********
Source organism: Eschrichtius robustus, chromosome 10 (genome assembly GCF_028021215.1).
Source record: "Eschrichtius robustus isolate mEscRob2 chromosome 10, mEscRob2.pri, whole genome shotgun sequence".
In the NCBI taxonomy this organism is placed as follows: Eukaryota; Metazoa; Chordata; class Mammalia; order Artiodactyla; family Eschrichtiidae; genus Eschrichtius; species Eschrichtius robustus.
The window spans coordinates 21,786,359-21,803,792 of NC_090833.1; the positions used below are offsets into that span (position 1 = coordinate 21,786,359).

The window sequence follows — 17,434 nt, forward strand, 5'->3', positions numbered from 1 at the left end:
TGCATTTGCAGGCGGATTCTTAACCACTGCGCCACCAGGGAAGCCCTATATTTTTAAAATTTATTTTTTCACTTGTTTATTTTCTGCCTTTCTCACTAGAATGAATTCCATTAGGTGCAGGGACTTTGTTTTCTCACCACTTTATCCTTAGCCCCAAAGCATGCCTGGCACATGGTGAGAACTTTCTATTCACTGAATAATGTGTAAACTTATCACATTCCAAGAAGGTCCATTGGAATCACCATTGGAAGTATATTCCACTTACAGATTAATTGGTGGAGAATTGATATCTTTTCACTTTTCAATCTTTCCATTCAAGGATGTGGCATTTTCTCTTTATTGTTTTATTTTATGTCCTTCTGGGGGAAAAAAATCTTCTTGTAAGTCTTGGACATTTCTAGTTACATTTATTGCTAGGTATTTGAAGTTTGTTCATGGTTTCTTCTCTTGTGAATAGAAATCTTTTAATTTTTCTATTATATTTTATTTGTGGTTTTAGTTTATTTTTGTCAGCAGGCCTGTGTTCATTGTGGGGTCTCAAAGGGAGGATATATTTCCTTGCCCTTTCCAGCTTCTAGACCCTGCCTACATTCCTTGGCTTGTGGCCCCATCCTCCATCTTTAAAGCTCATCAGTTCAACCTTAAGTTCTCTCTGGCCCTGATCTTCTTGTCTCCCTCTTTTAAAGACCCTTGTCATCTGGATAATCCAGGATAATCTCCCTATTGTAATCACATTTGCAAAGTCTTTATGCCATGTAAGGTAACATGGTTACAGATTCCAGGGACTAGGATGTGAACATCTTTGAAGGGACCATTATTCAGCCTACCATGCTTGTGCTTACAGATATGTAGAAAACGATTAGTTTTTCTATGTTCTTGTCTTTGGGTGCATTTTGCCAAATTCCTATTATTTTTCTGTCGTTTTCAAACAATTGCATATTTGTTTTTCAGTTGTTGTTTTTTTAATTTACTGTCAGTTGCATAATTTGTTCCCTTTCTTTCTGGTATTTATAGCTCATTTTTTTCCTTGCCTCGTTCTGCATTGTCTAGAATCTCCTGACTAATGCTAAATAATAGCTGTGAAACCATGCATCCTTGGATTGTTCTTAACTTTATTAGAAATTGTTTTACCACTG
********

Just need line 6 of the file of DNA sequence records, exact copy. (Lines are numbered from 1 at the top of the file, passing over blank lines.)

TGCATTTGCAGGCGGATTCTTAACCACTGCGCCACCAGGGAAGCCCTATATTTTTAAAATTTATTTTTTCACTTGTTTATTTTCTGCCTTTCTCACTAGAATGAATTCCATTAGGTGCAGGGACTTTGTTTTCTCACCACTTTATCCTTAGCCCCAAAGCATGCCTGGCACATGGTGAGAACTTTCTATTCACTGAATAATGTGTAAACTTATCACATTCCAAGAAGGTCCATTGGAATCACCATTGGAAGTATATTCCACTTACAGATTAATTGGTGGAGAATTGATATCTTTTCACTTTTCAATCTTTCCATTCAAGGATGTGGCATTTTCTCTTTATTGTTTTATTTTATGTCCTTCTGGGGGAAAAAAATCTTCTTGTAAGTCTTGGACATTTCTAGTTACATTTATTGCTAGGTATTTGAAGTTTGTTCATGGTTTCTTCTCTTGTGAATAGAAATCTTTTAATTTTTCTATTATATTTTATTTGTGGTTTTAGTTTATTTTTGTCAGCAGGCCTGTGTTCATTGTGGGGTCTCAAAGGGAGGATATATTTCCTTGCCCTTTCCAGCTTCTAGACCCTGCCTACATTCCTTGGCTTGTGGCCCCATCCTCCATCTTTAAAGCTCATCAGTTCAACCTTAAGTTCTCTCTGGCCCTGATCTTCTTGTCTCCCTCTTTTAAAGACCCTTGTCATCTGGATAATCCAGGATAATCTCCCTATTGTAATCACATTTGCAAAGTCTTTATGCCATGTAAGGTAACATGGTTACAGATTCCAGGGACTAGGATGTGAACATCTTTGAAGGGACCATTATTCAGCCTACCATGCTTGTGCTTACAGATATGTAGAAAACGATTAGTTTTTCTATGTTCTTGTCTTTGGGTGCATTTTGCCAAATTCCTATTATTTTTCTGTCGTTTTCAAACAATTGCATATTTGTTTTTCAGTTGTTGTTTTTTTAATTTACTGTCAGTTGCATAATTTGTTCCCTTTCTTTCTGGTATTTATAGCTCATTTTTTTCCTTGCCTCGTTCTGCATTGTCTAGAATCTCCTGACTAATGCTAAATAATAGCTGTGAAACCATGCATCCTTGGATTGTTCTTAACTTTATTAGAAATTGTTTTACCACTG